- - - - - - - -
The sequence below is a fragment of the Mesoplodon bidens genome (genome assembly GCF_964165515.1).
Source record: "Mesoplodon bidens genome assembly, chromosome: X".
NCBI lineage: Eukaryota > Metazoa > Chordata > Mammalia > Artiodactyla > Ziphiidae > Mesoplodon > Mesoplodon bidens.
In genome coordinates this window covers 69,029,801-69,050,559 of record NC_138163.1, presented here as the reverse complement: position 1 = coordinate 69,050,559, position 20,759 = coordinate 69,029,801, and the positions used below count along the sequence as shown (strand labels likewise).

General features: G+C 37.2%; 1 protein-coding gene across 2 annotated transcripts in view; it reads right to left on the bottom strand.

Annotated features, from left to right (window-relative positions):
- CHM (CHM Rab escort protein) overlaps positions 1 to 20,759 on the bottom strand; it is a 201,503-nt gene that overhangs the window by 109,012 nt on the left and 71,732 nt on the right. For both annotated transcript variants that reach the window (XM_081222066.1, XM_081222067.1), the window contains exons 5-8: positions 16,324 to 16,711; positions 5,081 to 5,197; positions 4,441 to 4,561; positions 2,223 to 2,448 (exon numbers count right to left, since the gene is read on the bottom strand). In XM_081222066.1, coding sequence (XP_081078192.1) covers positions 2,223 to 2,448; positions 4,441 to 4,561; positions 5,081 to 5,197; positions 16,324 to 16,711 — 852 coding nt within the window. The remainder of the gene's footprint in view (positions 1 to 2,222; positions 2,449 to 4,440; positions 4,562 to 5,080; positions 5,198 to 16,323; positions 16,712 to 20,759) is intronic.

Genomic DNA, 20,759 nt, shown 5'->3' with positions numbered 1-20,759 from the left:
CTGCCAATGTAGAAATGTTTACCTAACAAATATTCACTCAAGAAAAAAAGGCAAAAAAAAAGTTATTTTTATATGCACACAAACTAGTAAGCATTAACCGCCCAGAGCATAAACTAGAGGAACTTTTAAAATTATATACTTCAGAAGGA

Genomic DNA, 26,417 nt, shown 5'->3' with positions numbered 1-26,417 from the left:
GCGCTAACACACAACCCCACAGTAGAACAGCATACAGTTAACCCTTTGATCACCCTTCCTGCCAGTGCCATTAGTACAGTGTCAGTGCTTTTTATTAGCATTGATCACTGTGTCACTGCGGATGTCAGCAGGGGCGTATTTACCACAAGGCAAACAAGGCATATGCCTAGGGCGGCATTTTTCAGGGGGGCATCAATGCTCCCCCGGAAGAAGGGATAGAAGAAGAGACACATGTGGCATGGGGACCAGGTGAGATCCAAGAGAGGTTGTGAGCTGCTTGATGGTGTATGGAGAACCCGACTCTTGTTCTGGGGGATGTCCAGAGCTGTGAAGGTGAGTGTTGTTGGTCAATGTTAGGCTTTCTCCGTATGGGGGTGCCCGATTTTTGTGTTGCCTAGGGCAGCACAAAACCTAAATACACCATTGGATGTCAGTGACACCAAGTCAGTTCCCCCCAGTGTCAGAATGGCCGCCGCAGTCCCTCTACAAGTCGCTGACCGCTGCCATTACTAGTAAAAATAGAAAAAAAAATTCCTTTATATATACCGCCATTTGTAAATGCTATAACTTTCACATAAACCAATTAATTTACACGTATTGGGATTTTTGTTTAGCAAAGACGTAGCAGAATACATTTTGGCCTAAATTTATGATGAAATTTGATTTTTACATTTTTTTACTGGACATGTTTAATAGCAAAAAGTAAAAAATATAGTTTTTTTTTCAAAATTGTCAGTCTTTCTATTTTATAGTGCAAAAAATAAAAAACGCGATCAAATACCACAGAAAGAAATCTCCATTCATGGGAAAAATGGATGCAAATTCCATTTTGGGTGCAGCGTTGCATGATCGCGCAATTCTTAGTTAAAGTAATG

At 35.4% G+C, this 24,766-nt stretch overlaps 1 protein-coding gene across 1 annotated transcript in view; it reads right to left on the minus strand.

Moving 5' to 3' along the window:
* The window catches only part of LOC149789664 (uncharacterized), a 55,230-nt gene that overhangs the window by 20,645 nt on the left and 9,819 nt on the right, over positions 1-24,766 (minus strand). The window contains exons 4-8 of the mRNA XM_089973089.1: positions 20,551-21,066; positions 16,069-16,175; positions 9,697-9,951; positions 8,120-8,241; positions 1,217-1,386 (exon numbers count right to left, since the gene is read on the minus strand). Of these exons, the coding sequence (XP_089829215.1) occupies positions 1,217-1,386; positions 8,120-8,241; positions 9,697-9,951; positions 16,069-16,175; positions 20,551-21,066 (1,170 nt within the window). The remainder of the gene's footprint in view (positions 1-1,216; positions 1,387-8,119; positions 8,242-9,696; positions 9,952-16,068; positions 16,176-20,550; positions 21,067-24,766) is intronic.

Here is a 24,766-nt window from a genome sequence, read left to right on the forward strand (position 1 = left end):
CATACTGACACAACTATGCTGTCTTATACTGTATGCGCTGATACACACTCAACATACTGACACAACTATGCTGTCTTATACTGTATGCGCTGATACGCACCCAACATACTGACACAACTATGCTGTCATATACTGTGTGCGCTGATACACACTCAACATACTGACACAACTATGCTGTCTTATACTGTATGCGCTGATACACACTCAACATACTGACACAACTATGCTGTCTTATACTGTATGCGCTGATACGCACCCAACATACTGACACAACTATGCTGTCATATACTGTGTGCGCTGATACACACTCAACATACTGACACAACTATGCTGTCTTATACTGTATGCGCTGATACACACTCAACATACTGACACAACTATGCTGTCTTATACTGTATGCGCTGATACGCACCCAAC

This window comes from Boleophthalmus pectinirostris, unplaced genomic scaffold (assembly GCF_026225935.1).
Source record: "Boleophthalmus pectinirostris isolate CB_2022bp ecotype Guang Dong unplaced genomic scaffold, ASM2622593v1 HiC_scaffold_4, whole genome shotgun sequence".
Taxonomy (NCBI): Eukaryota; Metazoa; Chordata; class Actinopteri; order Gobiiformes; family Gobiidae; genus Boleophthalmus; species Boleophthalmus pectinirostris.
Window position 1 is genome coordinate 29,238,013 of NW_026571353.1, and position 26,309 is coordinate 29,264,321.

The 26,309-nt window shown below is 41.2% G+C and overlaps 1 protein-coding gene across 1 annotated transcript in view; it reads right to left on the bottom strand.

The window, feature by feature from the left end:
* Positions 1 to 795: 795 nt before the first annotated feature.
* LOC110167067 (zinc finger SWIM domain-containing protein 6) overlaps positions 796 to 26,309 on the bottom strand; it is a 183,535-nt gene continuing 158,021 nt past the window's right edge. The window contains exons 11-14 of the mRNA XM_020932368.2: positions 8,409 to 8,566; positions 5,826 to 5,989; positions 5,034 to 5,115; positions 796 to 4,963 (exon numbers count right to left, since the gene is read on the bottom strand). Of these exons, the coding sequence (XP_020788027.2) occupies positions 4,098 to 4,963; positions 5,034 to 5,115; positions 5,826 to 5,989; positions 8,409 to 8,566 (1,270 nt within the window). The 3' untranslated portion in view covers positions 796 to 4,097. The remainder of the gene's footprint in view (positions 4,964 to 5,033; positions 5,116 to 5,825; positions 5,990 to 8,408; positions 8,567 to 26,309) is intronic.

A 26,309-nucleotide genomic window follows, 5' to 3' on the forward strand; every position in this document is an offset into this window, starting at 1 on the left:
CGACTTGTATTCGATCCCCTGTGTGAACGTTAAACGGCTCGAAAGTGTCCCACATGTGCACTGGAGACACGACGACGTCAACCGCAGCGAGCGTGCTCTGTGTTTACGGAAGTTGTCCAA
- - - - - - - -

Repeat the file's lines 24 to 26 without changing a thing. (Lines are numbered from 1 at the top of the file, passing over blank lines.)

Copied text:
* LOC110167067 (zinc finger SWIM domain-containing protein 6) overlaps positions 796 to 26,309 on the bottom strand; it is a 183,535-nt gene continuing 158,021 nt past the window's right edge. The window contains exons 11-14 of the mRNA XM_020932368.2: positions 8,409 to 8,566; positions 5,826 to 5,989; positions 5,034 to 5,115; positions 796 to 4,963 (exon numbers count right to left, since the gene is read on the bottom strand). Of these exons, the coding sequence (XP_020788027.2) occupies positions 4,098 to 4,963; positions 5,034 to 5,115; positions 5,826 to 5,989; positions 8,409 to 8,566 (1,270 nt within the window). The 3' untranslated portion in view covers positions 796 to 4,097. The remainder of the gene's footprint in view (positions 4,964 to 5,033; positions 5,116 to 5,825; positions 5,990 to 8,408; positions 8,567 to 26,309) is intronic.

A 26,309-nucleotide genomic window follows, 5' to 3' on the forward strand; every position in this document is an offset into this window, starting at 1 on the left:
CGACTTGTATTCGATCCCCTGTGTGAACGTTAAACGGCTCGAAAGTGTCCCACATGTGCACTGGAGACACGACGACGTCAACCGCAGCGAGCGTGCTCTGTGTTTACGGAAGTTGTCCAA